Statues are for Legends 71


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At Celtic Park this Saturday, December 19, Celtic Football Club will unveil a statue to Billy McNeill. The event will take place at 1.00pm outside the front of the ground.

Billy captained and managed Celtic from 1957 to 1991, arguably encompassing their most successful period.

His Celtic credentials are frankly more reminiscent of a bygone age and something we will never see again.

He was a “one club” man who played for Celtic 790 times, winning 9 Scottish League titles, 7 Scottish Cups and 6 Scottish League Cups, and of course, the European Cup in 1967. As impressive as that may appear, he also captained the side throughout this entire, phenomenal period; Captain in those days meant much more than shouting “heads or tails” and posing for the pre kick-off snaps. He truly led the team and was Jock Stein’s assistant on the field of play.

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Billy McNeill and Jock Stein – embracing the same philosophy.

In the modern domestic era, where Celtic often seem to assured of league triumph, it is easy to assume that things were ever thus. Prior to the Stein and McNeill era however, Celtic had not won the league title for 12 years – a footballing lifetime for many fans. Further, during those 12 barren years for Celtic, the Scottish League title had been won by no less than 5 different clubs: Rangers, Hearts, Aberdeen, Dundee and Kilmarnock. Indeed, in the three years prior to that the league was won by a different club each year:Celtic, Rangers and Hibernian. In short, in a very competitive football environment, Stein was the general who ushered in a true revolutionary period in Scottish football and Billy McNeill was his trusted captain. This correspondent attended the 1965 Scottish Cup Final where Billy McNeill scored the winning goal that started the Stein & McNeill era. I never realized what was unfolding before my eyes, but maybe none of us ever know that.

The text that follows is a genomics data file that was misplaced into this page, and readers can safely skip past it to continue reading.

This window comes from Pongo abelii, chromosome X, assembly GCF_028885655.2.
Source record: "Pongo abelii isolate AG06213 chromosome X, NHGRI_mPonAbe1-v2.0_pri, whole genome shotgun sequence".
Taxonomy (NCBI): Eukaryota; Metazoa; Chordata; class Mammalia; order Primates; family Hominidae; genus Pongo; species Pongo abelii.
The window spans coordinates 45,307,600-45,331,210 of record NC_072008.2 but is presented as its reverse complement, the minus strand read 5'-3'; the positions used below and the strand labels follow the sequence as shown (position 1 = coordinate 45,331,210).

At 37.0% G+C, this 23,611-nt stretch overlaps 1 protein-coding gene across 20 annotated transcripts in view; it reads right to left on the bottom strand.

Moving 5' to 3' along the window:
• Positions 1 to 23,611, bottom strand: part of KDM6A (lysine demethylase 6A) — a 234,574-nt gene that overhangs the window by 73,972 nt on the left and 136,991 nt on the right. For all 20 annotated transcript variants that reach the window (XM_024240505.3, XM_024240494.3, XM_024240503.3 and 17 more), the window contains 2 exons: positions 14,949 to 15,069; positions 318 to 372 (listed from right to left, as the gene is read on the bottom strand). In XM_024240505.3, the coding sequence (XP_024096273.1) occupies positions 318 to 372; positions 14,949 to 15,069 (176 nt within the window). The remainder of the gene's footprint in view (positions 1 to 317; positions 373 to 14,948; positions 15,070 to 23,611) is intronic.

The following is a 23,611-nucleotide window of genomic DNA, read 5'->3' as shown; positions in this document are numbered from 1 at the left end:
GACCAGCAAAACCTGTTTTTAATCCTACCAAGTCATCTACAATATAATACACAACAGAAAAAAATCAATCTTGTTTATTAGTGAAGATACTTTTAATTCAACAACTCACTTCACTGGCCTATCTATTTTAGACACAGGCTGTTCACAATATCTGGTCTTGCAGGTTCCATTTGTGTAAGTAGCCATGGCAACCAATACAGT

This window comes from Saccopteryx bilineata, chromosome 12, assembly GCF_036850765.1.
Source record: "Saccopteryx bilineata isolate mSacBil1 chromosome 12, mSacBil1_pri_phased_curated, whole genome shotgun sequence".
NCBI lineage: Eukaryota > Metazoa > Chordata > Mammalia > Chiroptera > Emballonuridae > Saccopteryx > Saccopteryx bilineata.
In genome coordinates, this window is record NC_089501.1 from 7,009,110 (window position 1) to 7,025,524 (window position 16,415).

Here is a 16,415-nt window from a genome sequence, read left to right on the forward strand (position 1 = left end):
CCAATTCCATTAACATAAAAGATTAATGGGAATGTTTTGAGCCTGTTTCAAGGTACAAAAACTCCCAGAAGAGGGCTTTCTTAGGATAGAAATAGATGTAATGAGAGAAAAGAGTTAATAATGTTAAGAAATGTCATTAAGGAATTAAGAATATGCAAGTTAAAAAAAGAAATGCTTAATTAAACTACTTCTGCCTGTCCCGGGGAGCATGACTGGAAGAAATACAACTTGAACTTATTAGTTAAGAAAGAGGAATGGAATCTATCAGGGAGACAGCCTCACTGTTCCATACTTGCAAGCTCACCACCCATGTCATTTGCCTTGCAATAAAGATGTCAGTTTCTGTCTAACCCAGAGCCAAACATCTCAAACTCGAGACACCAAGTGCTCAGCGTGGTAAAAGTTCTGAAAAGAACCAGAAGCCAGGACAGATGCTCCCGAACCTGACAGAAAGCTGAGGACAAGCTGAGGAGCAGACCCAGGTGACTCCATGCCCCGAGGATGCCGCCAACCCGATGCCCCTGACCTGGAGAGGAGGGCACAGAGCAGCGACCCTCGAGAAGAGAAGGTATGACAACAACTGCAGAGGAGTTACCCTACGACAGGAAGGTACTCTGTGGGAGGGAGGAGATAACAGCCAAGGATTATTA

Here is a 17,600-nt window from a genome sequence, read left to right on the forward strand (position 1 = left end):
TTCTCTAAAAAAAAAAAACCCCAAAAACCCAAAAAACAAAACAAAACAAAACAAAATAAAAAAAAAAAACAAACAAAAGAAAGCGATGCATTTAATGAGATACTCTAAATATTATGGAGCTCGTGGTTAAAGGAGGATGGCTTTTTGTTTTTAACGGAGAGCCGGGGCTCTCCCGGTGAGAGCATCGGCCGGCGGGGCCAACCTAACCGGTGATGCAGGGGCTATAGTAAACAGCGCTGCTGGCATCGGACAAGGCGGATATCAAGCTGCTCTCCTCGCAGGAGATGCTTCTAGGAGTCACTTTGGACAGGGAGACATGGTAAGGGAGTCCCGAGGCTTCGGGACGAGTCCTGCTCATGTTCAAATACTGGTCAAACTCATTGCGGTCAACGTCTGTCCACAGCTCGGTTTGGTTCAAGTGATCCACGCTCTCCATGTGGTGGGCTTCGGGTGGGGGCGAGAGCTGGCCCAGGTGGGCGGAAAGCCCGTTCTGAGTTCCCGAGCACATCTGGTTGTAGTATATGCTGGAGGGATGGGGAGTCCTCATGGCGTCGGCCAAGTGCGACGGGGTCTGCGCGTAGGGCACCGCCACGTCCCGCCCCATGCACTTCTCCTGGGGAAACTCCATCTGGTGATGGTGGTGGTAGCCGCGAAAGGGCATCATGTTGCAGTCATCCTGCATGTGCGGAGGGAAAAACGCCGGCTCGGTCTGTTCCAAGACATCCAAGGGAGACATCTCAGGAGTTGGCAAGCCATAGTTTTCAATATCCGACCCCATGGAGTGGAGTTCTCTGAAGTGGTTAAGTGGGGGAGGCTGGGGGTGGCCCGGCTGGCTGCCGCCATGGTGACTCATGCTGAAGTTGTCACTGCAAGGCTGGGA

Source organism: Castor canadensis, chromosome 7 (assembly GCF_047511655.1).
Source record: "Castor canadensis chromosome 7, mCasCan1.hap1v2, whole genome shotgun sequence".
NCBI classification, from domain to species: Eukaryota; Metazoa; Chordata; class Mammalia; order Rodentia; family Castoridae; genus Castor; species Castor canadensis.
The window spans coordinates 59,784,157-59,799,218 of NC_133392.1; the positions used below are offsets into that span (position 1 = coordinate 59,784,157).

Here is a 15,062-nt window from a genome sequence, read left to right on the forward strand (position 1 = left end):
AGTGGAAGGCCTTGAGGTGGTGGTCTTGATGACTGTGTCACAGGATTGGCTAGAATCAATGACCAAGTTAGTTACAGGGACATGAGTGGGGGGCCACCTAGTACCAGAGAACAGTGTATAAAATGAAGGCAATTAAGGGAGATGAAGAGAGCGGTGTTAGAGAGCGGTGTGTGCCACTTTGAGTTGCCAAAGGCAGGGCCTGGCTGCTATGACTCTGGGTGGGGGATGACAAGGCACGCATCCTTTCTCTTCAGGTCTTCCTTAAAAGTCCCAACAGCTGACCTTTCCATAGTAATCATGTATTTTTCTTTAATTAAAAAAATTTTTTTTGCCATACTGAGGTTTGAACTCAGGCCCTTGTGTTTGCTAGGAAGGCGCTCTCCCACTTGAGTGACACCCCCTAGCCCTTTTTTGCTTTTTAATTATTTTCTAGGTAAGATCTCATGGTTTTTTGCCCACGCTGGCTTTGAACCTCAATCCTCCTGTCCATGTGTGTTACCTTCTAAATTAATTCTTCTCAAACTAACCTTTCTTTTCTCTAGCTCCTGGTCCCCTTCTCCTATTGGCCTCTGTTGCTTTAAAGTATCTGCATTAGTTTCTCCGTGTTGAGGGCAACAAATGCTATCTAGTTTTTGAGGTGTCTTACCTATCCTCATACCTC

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Held aloft by Bobby Murdoch and Bertie Auld, Billy’s joy at captaining Celtic to the 1965 Scottish Cup win over Dunfermline is unrestrained.

Iconic images from that time of Billy McNeill scoring dramatic headed goals to win games and trophies seem almost commonplace, but the most dramatic image of all is of him holding aloft the European Cup standing imperiously, high in the stands of the Stadium of Light, in Lisbon, Portugal on a sunny evening in May 1967. Secretly, I hope that that image has been inspirational for this Saturday.

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After beating Inter Milan 2-1 in the 1967 European Cup Final in Lisbon, Billy McNeill holds aloft the Big Cup for the first time.

For our family, Billy McNeill meant much more. In 2012, Martin, Tony and I traveled to Scotland from North Carolina to see Celtic play once again. Tony had been diagnosed with ALS the previous October and we wanted to make it the best trip we could manage. The whole experience was wonderful and exceeded our expectations, but the most memorable event was unplanned. Outside Celtic Park that day, about an hour or so before kick off, we were unexpectedly introduced to Billy McNeill. We had been standing at Jimmy Johnstone’s statue with his son James, and before we knew it we found ourselves chatting away to a Celtic legend. We had never met Billy before, but we felt immediately at ease in his company. Billy was completely unaware of Tony’s illness, but connected instantly and warmly with him, as these pictures show. We treasure the images and the memories.

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We cannot be happier that Celtic have decided to honour Billy. We are just sorry that we cannot be at the event to share that emotion with all the other fans and of course, the man himself.

Our cover picture shows 75 year old Billy at the Stadium of Light, Lisbon, Portugal – where he won the European Cup with Celtic.

NO ONE WALKS ALONE

 

 

 


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